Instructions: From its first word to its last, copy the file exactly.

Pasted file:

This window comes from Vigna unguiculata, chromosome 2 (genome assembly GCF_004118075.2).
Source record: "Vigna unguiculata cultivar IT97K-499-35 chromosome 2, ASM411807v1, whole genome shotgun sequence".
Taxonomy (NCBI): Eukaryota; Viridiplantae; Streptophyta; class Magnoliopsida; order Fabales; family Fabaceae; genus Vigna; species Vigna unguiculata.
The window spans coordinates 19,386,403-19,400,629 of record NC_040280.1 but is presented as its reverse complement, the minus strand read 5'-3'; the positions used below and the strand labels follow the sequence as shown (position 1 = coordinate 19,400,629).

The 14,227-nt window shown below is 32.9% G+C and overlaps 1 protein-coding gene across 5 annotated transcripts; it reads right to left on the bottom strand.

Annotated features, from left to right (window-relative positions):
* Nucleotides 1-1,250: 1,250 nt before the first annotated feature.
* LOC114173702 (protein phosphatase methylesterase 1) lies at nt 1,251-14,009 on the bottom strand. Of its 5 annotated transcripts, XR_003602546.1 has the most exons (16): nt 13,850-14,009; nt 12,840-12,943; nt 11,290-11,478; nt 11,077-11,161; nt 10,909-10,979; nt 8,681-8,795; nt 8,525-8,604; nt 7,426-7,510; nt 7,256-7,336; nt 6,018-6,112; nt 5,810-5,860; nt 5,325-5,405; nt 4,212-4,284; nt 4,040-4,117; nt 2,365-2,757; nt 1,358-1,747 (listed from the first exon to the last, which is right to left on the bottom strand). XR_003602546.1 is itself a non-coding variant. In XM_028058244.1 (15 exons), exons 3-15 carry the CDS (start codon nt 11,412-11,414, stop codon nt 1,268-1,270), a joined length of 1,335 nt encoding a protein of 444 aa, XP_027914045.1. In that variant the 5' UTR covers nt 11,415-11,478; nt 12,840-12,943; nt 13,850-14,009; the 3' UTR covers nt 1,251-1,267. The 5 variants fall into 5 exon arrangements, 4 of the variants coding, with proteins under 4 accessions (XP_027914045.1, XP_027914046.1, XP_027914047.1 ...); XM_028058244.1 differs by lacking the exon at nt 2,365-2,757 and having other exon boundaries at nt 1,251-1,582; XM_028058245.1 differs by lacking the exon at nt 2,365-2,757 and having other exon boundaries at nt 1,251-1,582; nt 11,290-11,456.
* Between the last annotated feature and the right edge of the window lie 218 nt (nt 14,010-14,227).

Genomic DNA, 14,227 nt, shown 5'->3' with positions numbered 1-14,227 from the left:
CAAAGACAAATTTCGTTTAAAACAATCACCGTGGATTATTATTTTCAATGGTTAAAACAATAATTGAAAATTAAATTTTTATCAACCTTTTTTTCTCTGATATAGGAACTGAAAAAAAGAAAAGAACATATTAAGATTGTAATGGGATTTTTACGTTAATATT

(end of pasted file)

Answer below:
This window comes from Vigna unguiculata, chromosome 2 (genome assembly GCF_004118075.2).
Source record: "Vigna unguiculata cultivar IT97K-499-35 chromosome 2, ASM411807v1, whole genome shotgun sequence".
Taxonomy (NCBI): Eukaryota; Viridiplantae; Streptophyta; class Magnoliopsida; order Fabales; family Fabaceae; genus Vigna; species Vigna unguiculata.
The window spans coordinates 19,386,403-19,400,629 of record NC_040280.1 but is presented as its reverse complement, the minus strand read 5'-3'; the positions used below and the strand labels follow the sequence as shown (position 1 = coordinate 19,400,629).

The 14,227-nt window shown below is 32.9% G+C and overlaps 1 protein-coding gene across 5 annotated transcripts; it reads right to left on the bottom strand.

Annotated features, from left to right (window-relative positions):
* Nucleotides 1-1,250: 1,250 nt before the first annotated feature.
* LOC114173702 (protein phosphatase methylesterase 1) lies at nt 1,251-14,009 on the bottom strand. Of its 5 annotated transcripts, XR_003602546.1 has the most exons (16): nt 13,850-14,009; nt 12,840-12,943; nt 11,290-11,478; nt 11,077-11,161; nt 10,909-10,979; nt 8,681-8,795; nt 8,525-8,604; nt 7,426-7,510; nt 7,256-7,336; nt 6,018-6,112; nt 5,810-5,860; nt 5,325-5,405; nt 4,212-4,284; nt 4,040-4,117; nt 2,365-2,757; nt 1,358-1,747 (listed from the first exon to the last, which is right to left on the bottom strand). XR_003602546.1 is itself a non-coding variant. In XM_028058244.1 (15 exons), exons 3-15 carry the CDS (start codon nt 11,412-11,414, stop codon nt 1,268-1,270), a joined length of 1,335 nt encoding a protein of 444 aa, XP_027914045.1. In that variant the 5' UTR covers nt 11,415-11,478; nt 12,840-12,943; nt 13,850-14,009; the 3' UTR covers nt 1,251-1,267. The 5 variants fall into 5 exon arrangements, 4 of the variants coding, with proteins under 4 accessions (XP_027914045.1, XP_027914046.1, XP_027914047.1 ...); XM_028058244.1 differs by lacking the exon at nt 2,365-2,757 and having other exon boundaries at nt 1,251-1,582; XM_028058245.1 differs by lacking the exon at nt 2,365-2,757 and having other exon boundaries at nt 1,251-1,582; nt 11,290-11,456.
* Between the last annotated feature and the right edge of the window lie 218 nt (nt 14,010-14,227).

Genomic DNA, 14,227 nt, shown 5'->3' with positions numbered 1-14,227 from the left:
CAAAGACAAATTTCGTTTAAAACAATCACCGTGGATTATTATTTTCAATGGTTAAAACAATAATTGAAAATTAAATTTTTATCAACCTTTTTTTCTCTGATATAGGAACTGAAAAAAAGAAAAGAACATATTAAGATTGTAATGGGATTTTTACGTTAATATT